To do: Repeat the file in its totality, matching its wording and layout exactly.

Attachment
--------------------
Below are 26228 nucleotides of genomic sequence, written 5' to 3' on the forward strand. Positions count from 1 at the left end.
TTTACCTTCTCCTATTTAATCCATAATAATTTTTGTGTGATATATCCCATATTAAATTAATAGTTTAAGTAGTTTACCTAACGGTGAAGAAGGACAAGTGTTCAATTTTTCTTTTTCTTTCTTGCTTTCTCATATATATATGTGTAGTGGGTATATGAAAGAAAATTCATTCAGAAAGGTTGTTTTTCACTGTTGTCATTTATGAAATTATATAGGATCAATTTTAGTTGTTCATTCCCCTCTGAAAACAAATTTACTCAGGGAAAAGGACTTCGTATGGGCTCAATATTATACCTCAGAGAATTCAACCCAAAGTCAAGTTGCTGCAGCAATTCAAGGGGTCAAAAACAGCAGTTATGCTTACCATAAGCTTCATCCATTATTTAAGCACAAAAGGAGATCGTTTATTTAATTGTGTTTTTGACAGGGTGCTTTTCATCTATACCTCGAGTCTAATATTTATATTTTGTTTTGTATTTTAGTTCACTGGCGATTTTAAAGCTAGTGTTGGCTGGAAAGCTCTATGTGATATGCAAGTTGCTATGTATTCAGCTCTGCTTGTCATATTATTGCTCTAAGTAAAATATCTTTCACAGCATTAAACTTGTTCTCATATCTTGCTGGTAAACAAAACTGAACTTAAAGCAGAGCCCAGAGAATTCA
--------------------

Below are 26228 nucleotides of genomic sequence, written 5' to 3' on the forward strand. Positions count from 1 at the left end.
TTTACCTTCTCCTATTTAATCCATAATAATTTTTGTGTGATATATCCCATATTAAATTAATAGTTTAAGTAGTTTACCTAACGGTGAAGAAGGACAAGTGTTCAATTTTTCTTTTTCTTTCTTGCTTTCTCATATATATATGTGTAGTGGGTATATGAAAGAAAATTCATTCAGAAAGGTTGTTTTTCACTGTTGTCATTTATGAAATTATATAGGATCAATTTTAGTTGTTCATTCCCCTCTGAAAACAAATTTACTCAGGGAAAAGGACTTCGTATGGGCTCAATATTATACCTCAGAGAATTCAACCCAAAGTCAAGTTGCTGCAGCAATTCAAGGGGTCAAAAACAGCAGTTATGCTTACCATAAGCTTCATCCATTATTTAAGCACAAAAGGAGATCGTTTATTTAATTGTGTTTTTGACAGGGTGCTTTTCATCTATACCTCGAGTCTAATATTTATATTTTGTTTTGTATTTTAGTTCACTGGCGATTTTAAAGCTAGTGTTGGCTGGAAAGCTCTATGTGATATGCAAGTTGCTATGTATTCAGCTCTGCTTGTCATATTATTGCTCTAAGTAAAATATCTTTCACAGCATTAAACTTGTTCTCATATCTTGCTGGTAAACAAAACTGAACTTAAAGCAGAGCCCAGAGAATTCA